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Back At School, Injured Player Fights On After Fateful Tackle

Devon Walker nearly died on the football field last fall, when the Tulane biology major went in for a tackle and broke his neck. Now paralyzed from the neck down, Walker is juggling class and rehab, and wants to stay as close as he can to the sport he loves — while coming to terms with life after his injury.
WAMU 88.5

Bethesda-Based Military School Ends Using Live Animals For Surgical Training

The use of live animals for military medical training has just ended at Uniformed Services University in Bethesda.

NPR

Skipping Breakfast Makes You Fat? Not So Fast

There's a mountain of myths and assumptions about what makes us fat. One researcher is interested in understanding where these ideas come from and why scientists continue to recycle them. In a new study, he homes in on the presumption that skipping breakfast has a direct effect on obesity.
NPR

Turns Out Your Kids Really Did Love That Music You Played

Music evokes strong memories. That's true not just for the music of your generation, but what your parents listened to, too, a study says. Researchers found a strong "reminiscence bump" for music of the early 1980s in people in their early 20s.
WAMU 88.5

State Health Care Marketplaces: Who Will Buy And Why

In three weeks, uninsured Americans will be able to get coverage through state health care exchanges. Guest host Tom Gjelten and his guests discuss who will buy and why.

NPR

Scientists Put A 'Sixth Sense' For Numbers On Brain Map

Ever wondered how Dustin Hoffman's character in Rain Man quickly counted all those toothpicks on the floor? Scientists have found a region of the brain that allows us to estimate quantities at a glance. Unlike Hoffman's Ray, though, most people are accurate up to only about five toothpicks.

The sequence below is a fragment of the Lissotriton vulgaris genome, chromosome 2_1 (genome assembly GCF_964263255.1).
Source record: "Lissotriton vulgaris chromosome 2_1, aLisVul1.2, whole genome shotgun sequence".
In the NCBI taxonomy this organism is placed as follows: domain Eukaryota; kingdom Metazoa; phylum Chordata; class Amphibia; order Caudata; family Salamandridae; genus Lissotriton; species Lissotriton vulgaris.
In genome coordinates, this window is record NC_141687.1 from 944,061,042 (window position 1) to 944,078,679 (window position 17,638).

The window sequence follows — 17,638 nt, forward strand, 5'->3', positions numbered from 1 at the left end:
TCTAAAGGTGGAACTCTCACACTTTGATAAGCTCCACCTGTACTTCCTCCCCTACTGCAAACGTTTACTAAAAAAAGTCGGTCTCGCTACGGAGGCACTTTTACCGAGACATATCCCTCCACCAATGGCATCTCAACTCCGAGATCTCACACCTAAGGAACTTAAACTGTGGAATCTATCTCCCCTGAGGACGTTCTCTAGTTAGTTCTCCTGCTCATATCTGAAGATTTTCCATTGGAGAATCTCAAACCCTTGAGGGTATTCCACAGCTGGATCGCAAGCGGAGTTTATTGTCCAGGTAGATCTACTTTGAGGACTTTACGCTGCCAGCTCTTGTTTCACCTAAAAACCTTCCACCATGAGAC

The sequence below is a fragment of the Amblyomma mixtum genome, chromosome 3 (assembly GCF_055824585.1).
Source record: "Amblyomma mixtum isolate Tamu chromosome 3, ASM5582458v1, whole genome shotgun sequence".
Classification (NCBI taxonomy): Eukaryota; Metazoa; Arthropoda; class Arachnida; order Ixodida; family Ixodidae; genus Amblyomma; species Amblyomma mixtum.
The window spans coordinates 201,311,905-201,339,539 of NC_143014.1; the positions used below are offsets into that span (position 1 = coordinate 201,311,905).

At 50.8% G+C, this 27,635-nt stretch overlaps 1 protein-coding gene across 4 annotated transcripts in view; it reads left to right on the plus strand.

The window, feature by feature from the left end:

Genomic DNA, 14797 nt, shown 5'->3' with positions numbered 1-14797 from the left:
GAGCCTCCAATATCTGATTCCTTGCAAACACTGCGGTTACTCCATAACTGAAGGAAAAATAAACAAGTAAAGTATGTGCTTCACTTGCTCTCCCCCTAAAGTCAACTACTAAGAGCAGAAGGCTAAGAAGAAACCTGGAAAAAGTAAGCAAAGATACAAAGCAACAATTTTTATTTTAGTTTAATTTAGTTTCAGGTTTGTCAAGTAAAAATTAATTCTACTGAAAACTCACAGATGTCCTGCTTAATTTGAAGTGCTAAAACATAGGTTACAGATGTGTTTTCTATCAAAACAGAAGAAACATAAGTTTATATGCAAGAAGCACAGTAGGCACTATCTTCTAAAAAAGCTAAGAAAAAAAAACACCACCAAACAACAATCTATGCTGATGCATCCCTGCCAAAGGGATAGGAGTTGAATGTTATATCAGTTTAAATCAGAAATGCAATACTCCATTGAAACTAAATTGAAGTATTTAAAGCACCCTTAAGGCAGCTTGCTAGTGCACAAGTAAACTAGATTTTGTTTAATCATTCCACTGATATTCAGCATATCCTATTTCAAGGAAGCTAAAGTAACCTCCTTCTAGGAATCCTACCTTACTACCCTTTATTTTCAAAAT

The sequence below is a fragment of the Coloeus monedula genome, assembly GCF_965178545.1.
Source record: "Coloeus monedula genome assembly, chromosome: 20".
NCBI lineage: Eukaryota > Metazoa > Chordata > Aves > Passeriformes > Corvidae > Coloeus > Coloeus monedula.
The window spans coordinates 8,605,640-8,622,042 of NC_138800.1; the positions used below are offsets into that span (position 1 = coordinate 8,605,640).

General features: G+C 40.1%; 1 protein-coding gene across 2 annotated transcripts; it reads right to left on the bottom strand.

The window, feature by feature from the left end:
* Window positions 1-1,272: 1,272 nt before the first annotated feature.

NPR

After A Decade, Congress Moves To Fix Doctors' Medicare Pay

Federal lawmakers have been unable to solve a widely acknowledged problem with the formula used to set the pay for doctors who treat Medicare patients. Now, after a series of temporary patches, a bipartisan solution may be at hand.
NPR

Was Your Chicken Nugget Made In China? It'll Soon Be Hard To Know

The USDA has quietly ended a ban on processed chicken imports from China. The products won't require a country-of-origin label — which means there's no way to know whether those chicken nuggets in the freezer aisle came from a country with a spotty food safety reputation.
NPR

Percentage Of U.S. Teens Using E-Cigarettes Doubles

The percentage of U.S. middle and high school students who use electronic cigarettes more than doubled form 2011 to 2012, according to a new report from the federal Centers for Disease Control and Prevention.
NPR

Sailors With Disabilities Find Freedom On The Water

Every week, a group of people with a range of disabilities hits San Francisco Bay. They sail using specially rigged boats; one woman controls her boat using only her chin. Sailing offers a sense of independence for the participants, some of whom are confined to wheelchairs while on land.

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